Thursday, August 25, 2011

Correspondence of the 1830's

"I find the medicine worse than the malady." - Beaumont and Fletcher--Love's Cure

"I firmly believe that if the whole materia medica as now used, could be sunk to the bottom of the sea, it would be all the better for mankind and all the worse for the fishes." - Holmes--Lecture, Medical Society

"His antidotes are poison, and he slays more than you rob." - Shakespeare--Timon of Athens, Act IV. Sc. 3.

I have selected some excerpts from the correspondence instead of copying complete, boring letters. These relate to the Doctors, Medicine, and Health of the writers and friends. Note: English and spelling is same as in the letter.

"The night before I got to Utica I staid to Mr. Barton's who married a cousin of mine he told me of a Celebrated botanist Doctor ----(?)----- non-apothecary who lived near him he advised us to return to his house and make a trial of his medicine I went to see the Doct told him hur complaint, he said he could help hur we returned to Mr. Bartons on Monday last.

"This Monday July 19th - Dear Friends as We had informed you above we are here in York state - waiting a blessing on some barks roots and herbs made into sirrups with adition of best brandy I began taking it Wednesday the effect has not ben just as I could have desired but the Doct thinks it favorable so far hope to start Wednesday for Unkle Phelps if my health will allow. --------------------The Doct who prepares the recipe practices almost altogether on old lingering complaints has a peculiar talent for judging and his success is wonderful in curing Consumptions Cancers Liver Complaints fever-sores Hreumatism etc. proofs and scars of which may be seen any time. He was a regular bred physician practiced a few years- - - he seldom undertakes fevers - This is a miserable little village here immediately on the Canal which is all that keeps a single inhabitant here low warm and muddy tis not very pleasant but many are glad to put up here and wait on the boat. For healing the blood or rather his medicines to cleanse the blood the medicine had reduced me a trifle but nor more than was expected I had gained considerable when I got to Utica. There I was detained 3 days have not been quite as well since -- awhole sheet would not contain all I should like to tell you about Capt Griswolds family They have buried 5 children within the last 5 years 2 most promising sons over 20 and 3 little children. She says the loss of the little ones cannot compare with the others. The sons were most affectionate pleasant genteel young men both in persons dispositions and manners perfectly resigned to their lot met death with calmness. - The 6 children that remains appear to me the nearest perfection of any I have seen before. ----------- Mrs. G's friends father mother and sisters have all died lately with consumption.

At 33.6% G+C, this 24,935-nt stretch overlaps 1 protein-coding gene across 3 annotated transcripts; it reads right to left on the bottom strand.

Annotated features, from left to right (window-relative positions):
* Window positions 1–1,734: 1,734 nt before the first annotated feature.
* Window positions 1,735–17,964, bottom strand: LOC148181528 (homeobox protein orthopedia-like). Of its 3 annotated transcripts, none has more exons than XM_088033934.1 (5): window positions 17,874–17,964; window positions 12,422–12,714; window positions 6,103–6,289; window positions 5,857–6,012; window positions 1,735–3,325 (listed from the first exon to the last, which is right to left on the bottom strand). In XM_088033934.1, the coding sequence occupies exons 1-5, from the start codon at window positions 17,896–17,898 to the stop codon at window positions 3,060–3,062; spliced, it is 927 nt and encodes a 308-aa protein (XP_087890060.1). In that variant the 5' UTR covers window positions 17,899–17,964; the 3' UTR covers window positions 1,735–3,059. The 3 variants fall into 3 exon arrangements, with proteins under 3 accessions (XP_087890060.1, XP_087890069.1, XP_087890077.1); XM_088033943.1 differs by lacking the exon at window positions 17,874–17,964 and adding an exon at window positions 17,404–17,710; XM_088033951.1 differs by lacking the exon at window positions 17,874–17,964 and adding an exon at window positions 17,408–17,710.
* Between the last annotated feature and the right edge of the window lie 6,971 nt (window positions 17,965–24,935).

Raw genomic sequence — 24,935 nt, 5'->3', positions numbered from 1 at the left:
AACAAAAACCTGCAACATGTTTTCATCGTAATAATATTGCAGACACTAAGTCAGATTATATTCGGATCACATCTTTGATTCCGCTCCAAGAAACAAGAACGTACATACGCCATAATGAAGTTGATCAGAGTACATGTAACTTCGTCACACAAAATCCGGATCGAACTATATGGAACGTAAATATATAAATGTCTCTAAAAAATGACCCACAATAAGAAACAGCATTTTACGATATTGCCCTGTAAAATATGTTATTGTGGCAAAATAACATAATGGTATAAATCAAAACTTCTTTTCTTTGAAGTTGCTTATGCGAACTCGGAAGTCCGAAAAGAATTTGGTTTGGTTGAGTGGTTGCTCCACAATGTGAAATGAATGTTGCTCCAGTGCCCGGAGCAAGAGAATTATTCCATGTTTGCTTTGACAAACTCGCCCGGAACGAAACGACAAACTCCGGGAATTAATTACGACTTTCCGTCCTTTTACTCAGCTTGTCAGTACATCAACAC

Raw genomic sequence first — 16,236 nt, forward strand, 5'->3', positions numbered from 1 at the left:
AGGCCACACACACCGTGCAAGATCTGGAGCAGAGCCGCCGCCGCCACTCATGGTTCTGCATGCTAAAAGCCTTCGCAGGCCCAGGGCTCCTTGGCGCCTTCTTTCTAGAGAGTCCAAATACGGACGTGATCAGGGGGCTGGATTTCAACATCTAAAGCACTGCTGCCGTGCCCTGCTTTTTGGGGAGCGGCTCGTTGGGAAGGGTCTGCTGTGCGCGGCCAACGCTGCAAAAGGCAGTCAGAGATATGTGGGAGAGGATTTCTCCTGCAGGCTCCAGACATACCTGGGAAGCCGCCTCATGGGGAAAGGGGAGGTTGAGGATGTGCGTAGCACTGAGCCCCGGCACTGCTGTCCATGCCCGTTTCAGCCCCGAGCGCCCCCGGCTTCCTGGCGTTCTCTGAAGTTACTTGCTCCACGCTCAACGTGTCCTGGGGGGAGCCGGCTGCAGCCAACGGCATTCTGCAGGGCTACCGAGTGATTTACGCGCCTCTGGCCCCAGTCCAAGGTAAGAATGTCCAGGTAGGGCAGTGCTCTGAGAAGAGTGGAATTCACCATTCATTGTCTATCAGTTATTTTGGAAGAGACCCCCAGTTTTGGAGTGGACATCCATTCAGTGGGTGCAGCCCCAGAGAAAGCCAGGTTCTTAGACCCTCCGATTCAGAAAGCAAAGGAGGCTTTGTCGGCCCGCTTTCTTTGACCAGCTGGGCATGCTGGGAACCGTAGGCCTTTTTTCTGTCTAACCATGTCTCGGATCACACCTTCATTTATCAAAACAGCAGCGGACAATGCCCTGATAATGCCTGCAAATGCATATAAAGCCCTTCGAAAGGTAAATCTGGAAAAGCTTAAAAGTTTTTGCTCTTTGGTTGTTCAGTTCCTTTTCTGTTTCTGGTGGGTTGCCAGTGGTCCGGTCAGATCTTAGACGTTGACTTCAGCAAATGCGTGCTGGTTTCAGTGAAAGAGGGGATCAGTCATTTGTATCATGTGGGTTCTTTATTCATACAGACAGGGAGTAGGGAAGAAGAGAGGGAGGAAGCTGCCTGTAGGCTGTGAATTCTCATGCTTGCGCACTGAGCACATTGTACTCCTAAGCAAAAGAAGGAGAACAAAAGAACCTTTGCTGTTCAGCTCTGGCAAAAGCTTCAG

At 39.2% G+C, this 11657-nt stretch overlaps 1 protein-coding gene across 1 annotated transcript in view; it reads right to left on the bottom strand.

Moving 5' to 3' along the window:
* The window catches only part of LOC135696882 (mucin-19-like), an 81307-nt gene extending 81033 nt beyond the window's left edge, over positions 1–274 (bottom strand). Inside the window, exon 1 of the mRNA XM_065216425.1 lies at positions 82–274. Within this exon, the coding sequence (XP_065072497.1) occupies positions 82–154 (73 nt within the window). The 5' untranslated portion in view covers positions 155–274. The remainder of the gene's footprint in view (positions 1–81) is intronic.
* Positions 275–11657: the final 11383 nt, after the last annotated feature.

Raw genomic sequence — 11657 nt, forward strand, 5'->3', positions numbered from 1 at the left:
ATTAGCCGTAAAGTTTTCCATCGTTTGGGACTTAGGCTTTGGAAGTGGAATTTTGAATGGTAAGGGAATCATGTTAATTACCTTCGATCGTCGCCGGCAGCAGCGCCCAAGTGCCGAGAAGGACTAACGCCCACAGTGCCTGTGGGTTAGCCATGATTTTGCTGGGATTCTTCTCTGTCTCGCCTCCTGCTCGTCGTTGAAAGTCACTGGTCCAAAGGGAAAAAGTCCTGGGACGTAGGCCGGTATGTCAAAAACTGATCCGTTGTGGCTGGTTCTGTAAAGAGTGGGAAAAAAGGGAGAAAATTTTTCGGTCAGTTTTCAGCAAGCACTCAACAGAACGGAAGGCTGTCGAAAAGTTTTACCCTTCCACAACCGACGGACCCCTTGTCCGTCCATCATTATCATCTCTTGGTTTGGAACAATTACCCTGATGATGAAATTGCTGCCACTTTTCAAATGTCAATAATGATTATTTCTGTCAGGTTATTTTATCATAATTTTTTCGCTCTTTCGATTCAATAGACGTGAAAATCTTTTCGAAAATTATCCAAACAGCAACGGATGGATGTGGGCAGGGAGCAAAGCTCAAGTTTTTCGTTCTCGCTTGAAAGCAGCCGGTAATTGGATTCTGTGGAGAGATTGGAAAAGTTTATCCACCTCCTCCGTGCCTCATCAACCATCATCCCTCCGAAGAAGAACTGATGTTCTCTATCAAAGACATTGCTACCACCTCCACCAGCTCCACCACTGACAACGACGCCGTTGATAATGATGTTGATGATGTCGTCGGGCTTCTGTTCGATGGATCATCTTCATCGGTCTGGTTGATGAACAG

"I do not recollect but 2 places where we did not have a great many fleas and bed bugs till we got to this place except at Utica ----- I have not yet found you a treatment Sophronia but shall some time ---- The small pox is said to be about not far off. -----------when we come home if that should ever be we shall bring Recipes for Cancers and so forths. This Doc Corson is an old flashy cross eyed rather ill looking man and has been known to take to much spirits many times ---- but never when attending business - he has a miserable shiftless family but all this does not affect me. Him and his assistant have more 300--patients all old chronic disceases and all doing well"

In another letter, the same person makes some more remarks on health:

"A number are dying around with Cholera Morbus & dysentary but Doc C--has not lost one and has many under his care The preparation of his medicine requires considerable labor and the carriage of kegs bottles budgets back and side plaster is something ----3 men are imployed in this W. has sometimes assisted in............. of carying him and his medicine--and you no doubt have guess by this time that W is well pleased with this manner of doctering or we should not have staid here 5 weeks and more and he is still desirous of staying longer-- The Doctor passes here about 3 times a week so we have an opportunity of seeing and getting medicine"

Well, I hope she regained her health, but life expectancy in those days was about 40! Maybe if the people returned to that type of health care, the health care problem would take care of itself. Yeah, sure. The canal mentioned is the Erie Canal and boat transport. It traveled about five miles an hour and some people walking would get to a destination before the boat.

The next post will be a complete letter from a son to his mother. The son, Lawrence, goes to Provincetown to try his luck at fishing and life on the sea.


  1. We do sometimes forget what the life expectancy "used" to be.

  2. Charles, it takes twice as long to get anything done, so life expectancy increased.

  3. If doctors were responsible for a life expectancy of 40 years, it doesn't say much for their ability. Folks do pretty well getting to 40 without the help of a doctor.

  4. Medicine hadn't advanced much in the 1800's and no one saw a doctor until they really had to get help. The quality of the doctor depended on his education, and many of them had never seen the inside of a medical school. Some of them called themselves doctors of medicine but never went to any school. So, the ability was not there.